New York Times Best Seller
A New York Times Notable Book
AMC Miniseries event Tuesday, April 19, 10/9c
John le Carré, the legendary author of sophisticated spy thrillers, is at the top of his game in this classic novel of a world in chaos.
With the Cold War over, a new era of espionage has begun. In the power vacuum left by the Soviet Union, arms dealers and drug smugglers have risen to immense influence and wealth. The sinister master of them all is Richard Onslow Roper, the charming, ruthless Englishman whose operation seems untouchable.
Slipping into this maze of peril is Jonathan Pine, a former British soldier who's currently the night manager of a posh hotel in Zurich. Having learned to hate and fear Roper more than any man on earth, Pine is willing to do whatever it takes to help the agents at Whitehall bring him down - and personal vengeance is only part of the reason why.
©2015 John le Carre (P)2016 Random House Audio
"A splendidly exciting, finely told story...masterly in its conception." (The New York Times Book Review)
"Intrigue of the highest order." (Chicago Sun-Times)
"Richly detailed and rigorously researched.... Le Carré's gift for building tension through character has never been better realized." (People)
I write for myself, for my own pleasure. And I want to be left alone to do it. - Salinger ^(;,;)^
"Every man has his personal devil waiting for him somewhere."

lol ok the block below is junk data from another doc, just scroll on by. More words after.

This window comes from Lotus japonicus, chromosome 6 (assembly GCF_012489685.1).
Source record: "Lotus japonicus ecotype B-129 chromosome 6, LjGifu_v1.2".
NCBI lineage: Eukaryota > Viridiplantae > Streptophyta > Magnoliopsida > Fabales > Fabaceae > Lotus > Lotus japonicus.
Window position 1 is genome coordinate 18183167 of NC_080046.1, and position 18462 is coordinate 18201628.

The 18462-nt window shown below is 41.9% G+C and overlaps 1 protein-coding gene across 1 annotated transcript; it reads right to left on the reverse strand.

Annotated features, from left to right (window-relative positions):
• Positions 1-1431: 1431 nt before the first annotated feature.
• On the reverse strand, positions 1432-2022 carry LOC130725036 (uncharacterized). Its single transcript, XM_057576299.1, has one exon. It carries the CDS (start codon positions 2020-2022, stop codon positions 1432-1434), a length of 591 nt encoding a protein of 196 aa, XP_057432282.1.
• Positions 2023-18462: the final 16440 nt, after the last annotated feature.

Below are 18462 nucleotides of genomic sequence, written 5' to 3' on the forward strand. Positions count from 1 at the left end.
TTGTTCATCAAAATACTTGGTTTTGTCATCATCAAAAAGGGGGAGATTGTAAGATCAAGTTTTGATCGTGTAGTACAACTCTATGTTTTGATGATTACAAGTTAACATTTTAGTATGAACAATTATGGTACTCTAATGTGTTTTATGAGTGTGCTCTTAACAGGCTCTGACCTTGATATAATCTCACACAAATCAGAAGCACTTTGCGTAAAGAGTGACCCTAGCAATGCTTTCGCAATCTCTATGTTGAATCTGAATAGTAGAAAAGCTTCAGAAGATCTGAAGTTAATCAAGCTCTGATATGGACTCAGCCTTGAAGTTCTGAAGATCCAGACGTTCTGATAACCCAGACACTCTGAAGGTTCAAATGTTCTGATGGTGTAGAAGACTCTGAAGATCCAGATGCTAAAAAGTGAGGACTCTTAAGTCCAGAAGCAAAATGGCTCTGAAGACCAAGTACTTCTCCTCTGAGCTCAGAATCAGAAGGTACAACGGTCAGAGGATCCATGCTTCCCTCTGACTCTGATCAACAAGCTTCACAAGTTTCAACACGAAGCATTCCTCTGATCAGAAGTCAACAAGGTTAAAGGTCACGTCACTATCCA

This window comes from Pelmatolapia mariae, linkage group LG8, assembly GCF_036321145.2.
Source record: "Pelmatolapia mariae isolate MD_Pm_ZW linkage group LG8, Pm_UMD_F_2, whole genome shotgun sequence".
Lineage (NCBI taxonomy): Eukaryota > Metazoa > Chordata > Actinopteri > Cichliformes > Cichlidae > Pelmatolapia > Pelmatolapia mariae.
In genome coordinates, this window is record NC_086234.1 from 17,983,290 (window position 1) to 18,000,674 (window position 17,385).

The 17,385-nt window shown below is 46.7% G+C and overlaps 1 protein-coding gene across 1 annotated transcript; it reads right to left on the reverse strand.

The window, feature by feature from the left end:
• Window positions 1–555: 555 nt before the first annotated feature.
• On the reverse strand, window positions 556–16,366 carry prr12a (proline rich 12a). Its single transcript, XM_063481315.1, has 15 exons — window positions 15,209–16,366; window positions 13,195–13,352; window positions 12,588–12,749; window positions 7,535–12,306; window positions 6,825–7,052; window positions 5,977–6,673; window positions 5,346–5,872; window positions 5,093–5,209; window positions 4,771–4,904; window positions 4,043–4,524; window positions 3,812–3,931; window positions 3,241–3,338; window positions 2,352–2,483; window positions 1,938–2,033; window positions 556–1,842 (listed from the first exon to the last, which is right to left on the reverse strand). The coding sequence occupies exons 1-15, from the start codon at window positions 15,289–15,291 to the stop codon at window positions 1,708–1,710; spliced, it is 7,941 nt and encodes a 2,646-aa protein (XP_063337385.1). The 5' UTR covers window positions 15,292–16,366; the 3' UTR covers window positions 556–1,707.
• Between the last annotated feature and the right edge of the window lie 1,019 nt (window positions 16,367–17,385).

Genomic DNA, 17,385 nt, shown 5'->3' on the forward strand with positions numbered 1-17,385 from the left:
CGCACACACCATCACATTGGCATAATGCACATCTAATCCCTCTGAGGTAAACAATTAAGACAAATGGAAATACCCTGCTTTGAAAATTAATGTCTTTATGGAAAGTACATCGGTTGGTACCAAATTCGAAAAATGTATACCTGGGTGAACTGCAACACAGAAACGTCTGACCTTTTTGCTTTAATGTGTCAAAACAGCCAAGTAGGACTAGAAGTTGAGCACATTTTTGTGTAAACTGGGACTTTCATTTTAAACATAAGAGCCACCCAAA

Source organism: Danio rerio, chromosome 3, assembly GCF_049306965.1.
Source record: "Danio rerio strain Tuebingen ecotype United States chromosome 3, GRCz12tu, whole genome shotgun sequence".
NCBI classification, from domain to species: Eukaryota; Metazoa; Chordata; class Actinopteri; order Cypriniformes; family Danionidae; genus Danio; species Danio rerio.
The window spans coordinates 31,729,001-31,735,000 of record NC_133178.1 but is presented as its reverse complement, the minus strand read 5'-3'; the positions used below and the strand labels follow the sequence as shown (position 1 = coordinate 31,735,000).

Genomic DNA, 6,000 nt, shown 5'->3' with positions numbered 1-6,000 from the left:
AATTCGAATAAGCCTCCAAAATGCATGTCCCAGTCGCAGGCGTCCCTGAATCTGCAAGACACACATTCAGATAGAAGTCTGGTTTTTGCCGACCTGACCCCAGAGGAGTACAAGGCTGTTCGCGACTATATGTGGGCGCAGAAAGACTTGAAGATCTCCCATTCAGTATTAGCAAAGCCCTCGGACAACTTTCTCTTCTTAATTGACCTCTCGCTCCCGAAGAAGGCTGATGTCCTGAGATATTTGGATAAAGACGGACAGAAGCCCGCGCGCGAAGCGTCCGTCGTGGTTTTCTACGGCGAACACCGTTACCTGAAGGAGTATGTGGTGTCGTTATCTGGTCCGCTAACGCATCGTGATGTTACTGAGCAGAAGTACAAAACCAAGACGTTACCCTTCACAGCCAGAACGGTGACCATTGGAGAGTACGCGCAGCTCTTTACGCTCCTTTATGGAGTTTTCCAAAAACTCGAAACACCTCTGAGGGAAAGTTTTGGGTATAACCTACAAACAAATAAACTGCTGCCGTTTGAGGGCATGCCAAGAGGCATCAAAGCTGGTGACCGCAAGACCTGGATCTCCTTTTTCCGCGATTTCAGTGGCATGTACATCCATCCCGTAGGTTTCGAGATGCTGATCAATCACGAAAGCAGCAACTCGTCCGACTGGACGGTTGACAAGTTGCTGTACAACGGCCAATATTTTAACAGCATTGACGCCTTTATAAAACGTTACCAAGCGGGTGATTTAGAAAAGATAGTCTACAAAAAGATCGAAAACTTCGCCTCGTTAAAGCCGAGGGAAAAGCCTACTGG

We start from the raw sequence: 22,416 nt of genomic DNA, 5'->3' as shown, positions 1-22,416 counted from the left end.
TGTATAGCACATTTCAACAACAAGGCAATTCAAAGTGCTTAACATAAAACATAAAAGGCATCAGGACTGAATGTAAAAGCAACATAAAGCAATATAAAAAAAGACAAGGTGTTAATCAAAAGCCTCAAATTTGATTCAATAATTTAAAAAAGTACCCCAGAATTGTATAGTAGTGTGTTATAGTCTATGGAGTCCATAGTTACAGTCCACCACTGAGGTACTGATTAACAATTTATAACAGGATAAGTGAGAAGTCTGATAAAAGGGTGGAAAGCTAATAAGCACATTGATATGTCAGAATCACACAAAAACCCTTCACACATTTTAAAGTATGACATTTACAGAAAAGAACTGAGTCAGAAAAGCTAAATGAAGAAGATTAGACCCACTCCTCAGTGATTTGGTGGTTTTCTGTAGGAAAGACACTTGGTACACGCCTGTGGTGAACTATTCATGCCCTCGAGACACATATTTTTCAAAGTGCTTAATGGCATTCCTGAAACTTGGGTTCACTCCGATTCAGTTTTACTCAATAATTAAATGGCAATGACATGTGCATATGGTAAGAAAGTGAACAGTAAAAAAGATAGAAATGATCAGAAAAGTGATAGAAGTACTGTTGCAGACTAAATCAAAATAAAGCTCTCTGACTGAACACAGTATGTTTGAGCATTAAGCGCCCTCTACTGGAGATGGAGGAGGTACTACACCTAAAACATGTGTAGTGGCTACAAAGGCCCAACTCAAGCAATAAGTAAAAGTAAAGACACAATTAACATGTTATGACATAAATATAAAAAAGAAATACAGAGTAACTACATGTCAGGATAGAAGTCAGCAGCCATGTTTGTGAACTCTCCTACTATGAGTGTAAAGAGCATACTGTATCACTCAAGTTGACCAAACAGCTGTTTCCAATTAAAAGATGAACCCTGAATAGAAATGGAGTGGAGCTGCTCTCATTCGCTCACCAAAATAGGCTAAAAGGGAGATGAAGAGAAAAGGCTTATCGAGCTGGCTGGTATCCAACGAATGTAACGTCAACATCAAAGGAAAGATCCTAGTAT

-- John le Carré, The Night Manager
"WAR is a racket. It always has been.
It is possibly the oldest, easily the most profitable, surely the most vicious. It is the only one international in scope. It is the only one in which the profits are reckoned in dollars and the losses in lives.
A racket is best described, I believe, as something that is not what it seems to the majority of the people. Only a small "inside" group knows what it is about. It is conducted for the benefit of the very few, at the expense of the very many. Out of war a few people make huge fortunes."
-- Major General Smedley Butler, 1935
After finishing le Carré's recent memoir The Pigeon Tunnel: Stories from My Life, I felt the need to climb a bit higher up on my le Carré mountain. Since BBC had recently dropped its 6 episode series of 'The Night Manager' and since it was one of the handful of le Carré I haven't read (I now have just four left: Our Game, The Naive and Sentimental Lover, The Tailor of Panama, and Absolute Friends). I felt this novel was a good place, as any, to re-start JlC. I loved it. It wasn't perfect, but it was a nice exploration of the guns for drug trade that went on (and hell, probably still goes on) with tacit approval of arms producing nations (see UK, US, etc). Like most of le Carré's oeuvre it contains bureaucratic turf battles and isolated groups and individuals fighting for ideals in a corrupted world.
The book is set in the late 80s or early 90s (it was published in 1993), so I think of this as le Carré examining the underworld we didn't exactly get to see when Oliver North was testifying/obfuscating about his role in the Iran-Contra affair. Here, as always, le Carré is focused more on the UK's involvement and private arms dealing in this book. This book has received renewed attention since the 2015 BBC adaption staring Tom Hiddleston and Hugh Laurie. The adaption moves the time frame up (lucky for the adaption, arms dealing and government complicity in this ugly economy is almost timeless) to the period right around the Arab Spring.